When I am not guiding or traveling, you can find me residing in the quirky little fishing village (though some argue it is primarily a drinking village with a fishing problem) of Homer, Alaska. It is a small enough town that when I run errands I must double the estimated time to account for the numerous run-ins with folks I know. There is a lot of pleasant chat about weather, rare bird sightings, ski conditions, and some people ask me if I have checked my game camera recently. It’s a funny thing, I am known in several circles as the “Moose carcass guy.” Some even just call me “gutpile.” Let me explain…
In September of 2009 I got a call from a neighbor friend who knows which trails I frequently hike with my wife. On one of these trails a neighbor had shot a moose to stock up on a winter’s supply of meat. As usual, he carried out only the edible portions of the animal, leaving some of the bones, hide and organs. This “gutpile” as it is called, was right off the trail, and would likely attract grizzly or black bears. I have spent far more than my share of time around bears and I know all too well that you never want to invade the space of a bear who has found a major food source like a gutpile. Despite my better judgment, within 5 minutes I had grabbed a bear deterrent flare (just in case) and my trustee wife and assistant Melissa (who wasn’t really keen on the whole idea) and headed out to put up my game camera on the nearest tree, hopefully before the bears got there.
A game camera, also known as a camera trap, is a 1 foot by 1 foot box that shoots a short video and takes an image when something moves past it and triggers a motion sensor, even in total darkness, with the help of an infrared beam. This is by far the best way to capture the comings and goings of wildlife that would otherwise disappear long before one would have a chance to photograph them. They are invaluable tools used by biologists to determine the presence of endangered wildlife such as jaguars in the Southwestern US, pandas in China, and tigers in India. To view images from WWF”s project documenting rare wildlife in Sumatra using camera traps click here.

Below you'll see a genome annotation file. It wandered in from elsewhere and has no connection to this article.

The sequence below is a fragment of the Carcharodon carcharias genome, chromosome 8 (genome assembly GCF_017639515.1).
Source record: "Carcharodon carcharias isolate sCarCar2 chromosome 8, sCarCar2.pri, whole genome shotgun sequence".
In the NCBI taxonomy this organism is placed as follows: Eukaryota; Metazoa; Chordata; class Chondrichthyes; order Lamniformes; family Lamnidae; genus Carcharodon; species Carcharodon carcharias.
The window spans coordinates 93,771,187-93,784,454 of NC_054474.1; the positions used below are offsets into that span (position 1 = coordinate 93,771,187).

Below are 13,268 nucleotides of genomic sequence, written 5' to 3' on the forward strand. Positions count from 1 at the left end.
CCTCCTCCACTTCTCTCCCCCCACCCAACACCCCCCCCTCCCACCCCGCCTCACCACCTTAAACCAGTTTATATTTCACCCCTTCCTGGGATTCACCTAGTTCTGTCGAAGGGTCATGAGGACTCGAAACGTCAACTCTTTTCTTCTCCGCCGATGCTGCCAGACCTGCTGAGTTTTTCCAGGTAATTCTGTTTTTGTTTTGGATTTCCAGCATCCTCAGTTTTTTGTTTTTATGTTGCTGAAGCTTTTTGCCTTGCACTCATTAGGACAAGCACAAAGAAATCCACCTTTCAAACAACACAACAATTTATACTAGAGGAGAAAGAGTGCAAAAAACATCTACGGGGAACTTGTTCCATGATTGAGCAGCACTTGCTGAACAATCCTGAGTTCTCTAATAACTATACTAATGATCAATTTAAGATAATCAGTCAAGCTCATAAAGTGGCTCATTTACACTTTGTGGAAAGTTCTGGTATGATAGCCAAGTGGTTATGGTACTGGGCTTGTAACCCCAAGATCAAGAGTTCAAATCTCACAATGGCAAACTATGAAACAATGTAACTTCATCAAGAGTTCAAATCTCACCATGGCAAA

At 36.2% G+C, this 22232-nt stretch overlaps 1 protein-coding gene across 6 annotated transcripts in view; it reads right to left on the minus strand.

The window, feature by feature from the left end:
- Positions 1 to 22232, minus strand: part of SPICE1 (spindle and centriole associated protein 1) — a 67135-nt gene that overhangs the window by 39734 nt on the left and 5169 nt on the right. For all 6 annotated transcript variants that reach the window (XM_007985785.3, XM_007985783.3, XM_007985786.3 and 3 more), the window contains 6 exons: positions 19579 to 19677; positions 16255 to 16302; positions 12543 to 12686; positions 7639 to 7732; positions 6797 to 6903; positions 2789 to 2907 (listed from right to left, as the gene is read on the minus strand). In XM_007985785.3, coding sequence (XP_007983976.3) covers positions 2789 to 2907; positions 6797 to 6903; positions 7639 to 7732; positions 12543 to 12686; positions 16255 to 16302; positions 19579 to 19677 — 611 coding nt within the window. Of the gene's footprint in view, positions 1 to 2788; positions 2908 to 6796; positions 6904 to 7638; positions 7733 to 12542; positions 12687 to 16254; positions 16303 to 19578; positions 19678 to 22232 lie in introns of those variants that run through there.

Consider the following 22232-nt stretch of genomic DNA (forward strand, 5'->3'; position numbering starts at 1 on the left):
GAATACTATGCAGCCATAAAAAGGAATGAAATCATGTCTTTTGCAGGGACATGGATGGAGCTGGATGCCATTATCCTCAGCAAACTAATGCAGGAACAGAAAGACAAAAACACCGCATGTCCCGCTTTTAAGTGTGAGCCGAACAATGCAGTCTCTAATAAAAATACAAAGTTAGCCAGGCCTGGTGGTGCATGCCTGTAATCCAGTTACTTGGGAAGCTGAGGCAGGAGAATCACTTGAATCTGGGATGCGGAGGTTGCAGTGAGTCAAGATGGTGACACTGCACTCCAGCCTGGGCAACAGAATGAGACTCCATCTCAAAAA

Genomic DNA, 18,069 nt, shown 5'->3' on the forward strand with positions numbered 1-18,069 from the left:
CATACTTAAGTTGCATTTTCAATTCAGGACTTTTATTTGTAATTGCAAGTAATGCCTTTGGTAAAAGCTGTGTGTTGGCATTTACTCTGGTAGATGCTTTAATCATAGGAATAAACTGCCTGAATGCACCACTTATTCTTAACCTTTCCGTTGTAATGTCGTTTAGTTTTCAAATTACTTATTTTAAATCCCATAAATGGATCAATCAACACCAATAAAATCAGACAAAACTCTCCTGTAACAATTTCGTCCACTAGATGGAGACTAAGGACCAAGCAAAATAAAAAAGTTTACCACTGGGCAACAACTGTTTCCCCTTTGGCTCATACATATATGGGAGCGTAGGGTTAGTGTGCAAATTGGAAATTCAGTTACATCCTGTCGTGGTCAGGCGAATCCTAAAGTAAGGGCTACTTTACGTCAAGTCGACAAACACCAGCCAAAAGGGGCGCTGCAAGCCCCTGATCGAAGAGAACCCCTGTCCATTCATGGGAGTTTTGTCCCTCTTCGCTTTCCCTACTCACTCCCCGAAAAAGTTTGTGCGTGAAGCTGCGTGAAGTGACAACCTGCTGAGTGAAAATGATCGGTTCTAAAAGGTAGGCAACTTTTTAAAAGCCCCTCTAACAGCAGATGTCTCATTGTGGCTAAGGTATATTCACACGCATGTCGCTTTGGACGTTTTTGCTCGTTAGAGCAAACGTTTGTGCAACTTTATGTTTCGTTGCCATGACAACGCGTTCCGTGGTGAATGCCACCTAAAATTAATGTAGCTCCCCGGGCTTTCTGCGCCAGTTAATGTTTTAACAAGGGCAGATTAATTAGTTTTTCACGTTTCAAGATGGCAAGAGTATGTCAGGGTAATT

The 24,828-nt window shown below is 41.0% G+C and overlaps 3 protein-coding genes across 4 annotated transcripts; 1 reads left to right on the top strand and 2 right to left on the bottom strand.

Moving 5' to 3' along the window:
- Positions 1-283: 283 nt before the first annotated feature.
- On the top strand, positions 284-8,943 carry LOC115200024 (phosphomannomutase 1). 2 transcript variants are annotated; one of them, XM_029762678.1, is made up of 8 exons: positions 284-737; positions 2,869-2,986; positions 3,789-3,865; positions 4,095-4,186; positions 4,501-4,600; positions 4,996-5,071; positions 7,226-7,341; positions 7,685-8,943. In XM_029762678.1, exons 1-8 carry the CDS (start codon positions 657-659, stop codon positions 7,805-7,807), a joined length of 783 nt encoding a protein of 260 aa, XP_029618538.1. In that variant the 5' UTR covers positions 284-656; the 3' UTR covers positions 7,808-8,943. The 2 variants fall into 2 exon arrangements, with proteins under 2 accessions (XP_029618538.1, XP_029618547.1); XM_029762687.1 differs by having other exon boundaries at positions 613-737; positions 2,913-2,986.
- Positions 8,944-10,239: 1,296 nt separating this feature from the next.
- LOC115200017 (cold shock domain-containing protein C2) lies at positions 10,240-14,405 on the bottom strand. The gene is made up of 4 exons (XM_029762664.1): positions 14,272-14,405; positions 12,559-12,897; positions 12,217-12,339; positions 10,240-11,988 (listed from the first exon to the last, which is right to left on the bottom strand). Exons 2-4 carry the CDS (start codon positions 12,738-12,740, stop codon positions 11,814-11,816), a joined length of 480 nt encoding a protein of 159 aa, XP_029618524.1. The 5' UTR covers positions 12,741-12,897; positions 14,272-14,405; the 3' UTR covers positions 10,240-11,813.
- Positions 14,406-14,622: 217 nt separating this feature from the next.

As we headed down the trail the ominous sound of two dozen ravens and a handful of magpies, gray jays and bald eagles caught our attention. For a bear this is a dinner-bell, and for a hiker this is the equivalent of a huge red flashing warning sign because bears respond well to dinner bells. I popped the safety cap off of my flare and proceeded with extreme caution, making lots of noise.
Unlike the region of Katmai where I guide bear viewing trips, most bears on the Kenai Peninsula have a fear of people, are nocturnal, and are rarely seen by humans. As I expected there were no bears on the carcass when we arrived, but we didn’t want to linger, so we got to work setting up the camera on a nearby tree. Melissa is a chef with a very well developed sense of smell which is strongly offended by the aroma of rotting moose meat. She fervently proclaimed, her face nearly blue from holding her breath, her eyes scanning the bush for approaching bears, that this was last time she would assist me on a “carcass project” as she called it.
I left the camera up and running and didn’t check it until I returned from my season guiding Churchill polar bear viewing trips in late November. I had to break trail through a few feet of snow to reach the camera. Near the camera the snow was packed down with hundreds of sets of tracks of a variety of animals, many of them very fresh. Brown moose hair was scattered on the icy surface. Even after more than two months this site was still attracting wildlife. I couldn’t wait to see what was on that precious little memory card. Here’s what I got….